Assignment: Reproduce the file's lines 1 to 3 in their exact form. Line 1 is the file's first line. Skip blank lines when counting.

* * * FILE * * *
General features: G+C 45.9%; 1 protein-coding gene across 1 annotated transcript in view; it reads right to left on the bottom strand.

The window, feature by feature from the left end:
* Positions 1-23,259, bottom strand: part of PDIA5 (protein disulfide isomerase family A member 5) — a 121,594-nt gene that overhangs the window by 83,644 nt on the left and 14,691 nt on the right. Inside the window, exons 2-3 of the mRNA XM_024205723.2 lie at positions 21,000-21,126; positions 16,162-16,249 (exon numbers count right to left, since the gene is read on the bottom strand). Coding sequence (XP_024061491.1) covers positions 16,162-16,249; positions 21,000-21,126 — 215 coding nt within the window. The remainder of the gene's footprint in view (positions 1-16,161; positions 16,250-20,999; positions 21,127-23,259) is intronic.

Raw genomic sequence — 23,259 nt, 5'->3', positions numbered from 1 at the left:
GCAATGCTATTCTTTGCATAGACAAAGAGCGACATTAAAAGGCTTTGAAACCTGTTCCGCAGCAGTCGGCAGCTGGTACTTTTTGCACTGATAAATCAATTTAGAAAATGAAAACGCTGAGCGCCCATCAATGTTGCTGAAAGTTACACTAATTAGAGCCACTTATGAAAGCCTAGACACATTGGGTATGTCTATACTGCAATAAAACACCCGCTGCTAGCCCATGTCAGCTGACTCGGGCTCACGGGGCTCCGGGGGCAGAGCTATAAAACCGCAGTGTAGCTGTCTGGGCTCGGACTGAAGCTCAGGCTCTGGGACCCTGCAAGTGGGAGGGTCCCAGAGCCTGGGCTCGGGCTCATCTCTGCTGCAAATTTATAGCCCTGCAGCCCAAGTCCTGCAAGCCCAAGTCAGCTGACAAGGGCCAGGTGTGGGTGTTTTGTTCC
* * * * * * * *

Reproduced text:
General features: G+C 45.9%; 1 protein-coding gene across 1 annotated transcript in view; it reads right to left on the bottom strand.

The window, feature by feature from the left end:
* Positions 1-23,259, bottom strand: part of PDIA5 (protein disulfide isomerase family A member 5) — a 121,594-nt gene that overhangs the window by 83,644 nt on the left and 14,691 nt on the right. Inside the window, exons 2-3 of the mRNA XM_024205723.2 lie at positions 21,000-21,126; positions 16,162-16,249 (exon numbers count right to left, since the gene is read on the bottom strand). Coding sequence (XP_024061491.1) covers positions 16,162-16,249; positions 21,000-21,126 — 215 coding nt within the window. The remainder of the gene's footprint in view (positions 1-16,161; positions 16,250-20,999; positions 21,127-23,259) is intronic.